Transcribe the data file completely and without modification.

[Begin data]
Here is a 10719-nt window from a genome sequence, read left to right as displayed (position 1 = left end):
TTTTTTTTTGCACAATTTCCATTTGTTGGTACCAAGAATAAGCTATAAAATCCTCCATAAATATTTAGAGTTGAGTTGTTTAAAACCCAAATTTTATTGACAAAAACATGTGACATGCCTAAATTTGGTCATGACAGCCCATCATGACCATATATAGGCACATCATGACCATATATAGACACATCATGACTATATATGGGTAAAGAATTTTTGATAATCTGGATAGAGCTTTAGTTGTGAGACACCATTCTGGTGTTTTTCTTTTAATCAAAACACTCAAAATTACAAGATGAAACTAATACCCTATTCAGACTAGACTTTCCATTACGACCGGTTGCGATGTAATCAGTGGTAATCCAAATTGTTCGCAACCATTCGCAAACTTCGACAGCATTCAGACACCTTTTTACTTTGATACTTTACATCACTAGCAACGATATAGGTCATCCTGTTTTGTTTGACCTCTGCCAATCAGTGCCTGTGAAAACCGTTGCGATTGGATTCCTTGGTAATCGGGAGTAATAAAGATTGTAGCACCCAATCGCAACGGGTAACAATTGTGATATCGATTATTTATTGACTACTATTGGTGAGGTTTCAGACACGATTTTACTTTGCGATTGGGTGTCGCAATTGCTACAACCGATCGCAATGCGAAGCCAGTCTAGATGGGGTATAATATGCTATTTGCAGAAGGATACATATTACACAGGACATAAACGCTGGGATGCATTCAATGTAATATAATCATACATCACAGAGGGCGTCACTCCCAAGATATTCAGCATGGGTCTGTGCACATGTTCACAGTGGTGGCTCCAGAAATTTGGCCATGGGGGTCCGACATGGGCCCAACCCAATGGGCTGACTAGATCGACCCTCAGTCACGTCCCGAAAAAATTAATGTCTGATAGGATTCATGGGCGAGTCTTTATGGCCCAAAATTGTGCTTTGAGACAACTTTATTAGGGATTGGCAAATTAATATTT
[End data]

Here is a 10719-nt window from a genome sequence, read left to right as displayed (position 1 = left end):
TTTTTTTTTGCACAATTTCCATTTGTTGGTACCAAGAATAAGCTATAAAATCCTCCATAAATATTTAGAGTTGAGTTGTTTAAAACCCAAATTTTATTGACAAAAACATGTGACATGCCTAAATTTGGTCATGACAGCCCATCATGACCATATATAGGCACATCATGACCATATATAGACACATCATGACTATATATGGGTAAAGAATTTTTGATAATCTGGATAGAGCTTTAGTTGTGAGACACCATTCTGGTGTTTTTCTTTTAATCAAAACACTCAAAATTACAAGATGAAACTAATACCCTATTCAGACTAGACTTTCCATTACGACCGGTTGCGATGTAATCAGTGGTAATCCAAATTGTTCGCAACCATTCGCAAACTTCGACAGCATTCAGACACCTTTTTACTTTGATACTTTACATCACTAGCAACGATATAGGTCATCCTGTTTTGTTTGACCTCTGCCAATCAGTGCCTGTGAAAACCGTTGCGATTGGATTCCTTGGTAATCGGGAGTAATAAAGATTGTAGCACCCAATCGCAACGGGTAACAATTGTGATATCGATTATTTATTGACTACTATTGGTGAGGTTTCAGACACGATTTTACTTTGCGATTGGGTGTCGCAATTGCTACAACCGATCGCAATGCGAAGCCAGTCTAGATGGGGTATAATATGCTATTTGCAGAAGGATACATATTACACAGGACATAAACGCTGGGATGCATTCAATGTAATATAATCATACATCACAGAGGGCGTCACTCCCAAGATATTCAGCATGGGTCTGTGCACATGTTCACAGTGGTGGCTCCAGAAATTTGGCCATGGGGGTCCGACATGGGCCCAACCCAATGGGCTGACTAGATCGACCCTCAGTCACGTCCCGAAAAAATTAATGTCTGATAGGATTCATGGGCGAGTCTTTATGGCCCAAAATTGTGCTTTGAGACAACTTTATTAGGGATTGGCAAATTAATATTT